Researchers at Johns Hopkins University in Baltimore say they have found that visual function in multiple sclerosis (MS) patients correlates with cognitive function, suggesting disease severity and outcomes of neuroprotective therapies in MS patients may be assessed through visual function measurements.
Optical coherence tomography (OCT) is a non-invasive diagnostic tool that uses near infrared light to provide cross-sectional images of the retinal architecture, which enables the quantitative measurement of retinal conditions, such as ganglion cell and inner plexiform layer (GCIP) thickness.
It is known that in MS patients, GCIP thickness is associated with visual function, gray matter volume, and disability, as measured by the Expanded Disability Status Scale (EDSS) scores. Whether GCIP thickness and visual function are related to cognitive function had been unknown to date.
Researchers aimed to unravel GCIP thickness and visual function correlated with cognitive measures and results demonstrated that patients with RRMS, but not progressive MS, exhibited significant associations between GCIP thickness and cognitive function. The associations were restricted to patients without a history of optic neuritis, a demyelinating inflammation of the optic nerve.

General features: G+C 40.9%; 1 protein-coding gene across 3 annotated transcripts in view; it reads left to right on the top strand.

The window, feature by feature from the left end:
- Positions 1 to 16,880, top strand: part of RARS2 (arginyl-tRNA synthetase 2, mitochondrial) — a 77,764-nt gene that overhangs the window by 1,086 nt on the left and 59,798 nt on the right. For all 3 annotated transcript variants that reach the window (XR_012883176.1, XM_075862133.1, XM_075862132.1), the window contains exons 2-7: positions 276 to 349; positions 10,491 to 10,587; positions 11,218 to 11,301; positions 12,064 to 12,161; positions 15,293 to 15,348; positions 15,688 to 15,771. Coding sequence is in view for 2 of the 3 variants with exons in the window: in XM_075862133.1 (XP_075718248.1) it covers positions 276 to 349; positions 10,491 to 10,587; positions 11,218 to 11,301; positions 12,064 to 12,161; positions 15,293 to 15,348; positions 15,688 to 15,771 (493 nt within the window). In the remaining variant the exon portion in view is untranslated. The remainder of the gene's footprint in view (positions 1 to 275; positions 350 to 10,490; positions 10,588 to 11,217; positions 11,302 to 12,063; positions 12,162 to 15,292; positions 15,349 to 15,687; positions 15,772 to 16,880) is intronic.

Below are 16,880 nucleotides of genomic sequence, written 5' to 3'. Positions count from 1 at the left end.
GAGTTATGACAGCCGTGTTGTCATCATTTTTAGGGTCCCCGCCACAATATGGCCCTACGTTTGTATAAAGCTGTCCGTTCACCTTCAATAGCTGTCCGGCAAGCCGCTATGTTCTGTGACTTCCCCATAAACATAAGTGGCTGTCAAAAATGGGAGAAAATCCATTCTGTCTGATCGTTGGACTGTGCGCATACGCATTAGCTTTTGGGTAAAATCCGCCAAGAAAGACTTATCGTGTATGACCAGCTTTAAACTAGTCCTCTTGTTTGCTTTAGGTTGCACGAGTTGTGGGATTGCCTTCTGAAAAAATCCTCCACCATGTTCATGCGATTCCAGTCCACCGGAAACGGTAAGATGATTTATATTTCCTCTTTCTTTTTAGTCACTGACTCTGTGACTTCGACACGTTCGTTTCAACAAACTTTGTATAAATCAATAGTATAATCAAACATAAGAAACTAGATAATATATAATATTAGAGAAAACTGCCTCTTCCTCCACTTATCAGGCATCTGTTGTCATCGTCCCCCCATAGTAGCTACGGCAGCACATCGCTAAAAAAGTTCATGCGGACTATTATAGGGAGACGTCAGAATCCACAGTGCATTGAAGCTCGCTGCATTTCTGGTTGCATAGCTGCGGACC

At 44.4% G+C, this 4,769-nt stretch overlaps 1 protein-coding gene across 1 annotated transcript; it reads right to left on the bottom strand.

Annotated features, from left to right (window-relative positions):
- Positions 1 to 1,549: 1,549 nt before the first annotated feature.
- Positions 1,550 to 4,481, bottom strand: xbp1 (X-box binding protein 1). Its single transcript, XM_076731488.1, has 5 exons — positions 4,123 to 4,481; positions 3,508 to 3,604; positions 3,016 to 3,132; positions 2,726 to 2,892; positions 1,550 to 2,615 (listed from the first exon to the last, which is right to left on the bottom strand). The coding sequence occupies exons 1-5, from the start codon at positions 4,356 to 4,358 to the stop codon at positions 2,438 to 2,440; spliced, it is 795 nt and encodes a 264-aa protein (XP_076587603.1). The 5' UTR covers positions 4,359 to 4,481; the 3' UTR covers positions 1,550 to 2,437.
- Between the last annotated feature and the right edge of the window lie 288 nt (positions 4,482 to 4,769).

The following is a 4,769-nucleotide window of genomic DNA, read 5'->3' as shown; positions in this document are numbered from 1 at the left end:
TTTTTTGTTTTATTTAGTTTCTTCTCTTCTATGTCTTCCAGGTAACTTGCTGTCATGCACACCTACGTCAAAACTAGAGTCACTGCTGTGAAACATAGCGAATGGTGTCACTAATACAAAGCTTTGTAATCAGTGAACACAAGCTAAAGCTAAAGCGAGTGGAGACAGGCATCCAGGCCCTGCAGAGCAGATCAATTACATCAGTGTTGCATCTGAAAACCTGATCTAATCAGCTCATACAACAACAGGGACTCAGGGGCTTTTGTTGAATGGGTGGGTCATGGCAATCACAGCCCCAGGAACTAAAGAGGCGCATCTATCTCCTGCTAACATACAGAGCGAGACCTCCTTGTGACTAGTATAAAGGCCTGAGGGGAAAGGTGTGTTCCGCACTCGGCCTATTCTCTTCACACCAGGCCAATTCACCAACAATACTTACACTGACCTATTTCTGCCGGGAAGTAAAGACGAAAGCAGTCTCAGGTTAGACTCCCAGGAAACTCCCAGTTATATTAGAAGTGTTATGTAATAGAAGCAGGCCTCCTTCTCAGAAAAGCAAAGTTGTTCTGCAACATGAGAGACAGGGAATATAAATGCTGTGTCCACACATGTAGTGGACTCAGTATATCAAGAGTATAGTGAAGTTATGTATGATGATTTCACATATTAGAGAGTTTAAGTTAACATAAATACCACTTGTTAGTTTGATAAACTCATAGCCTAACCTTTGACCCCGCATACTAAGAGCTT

The results suggested that the anterior visual pathway function is associated with cognitive function in MS patients. In RRMS patients without a history of optic neuritis, GCIP could be a useful tool in the measurement of global disease aspects, and in providing information on the outcomes of neuroprotective therapies in clinical trials for patients with MS.
Source: Multiple Sclerosis News Today, 03 June 2016, Ines Martins PHD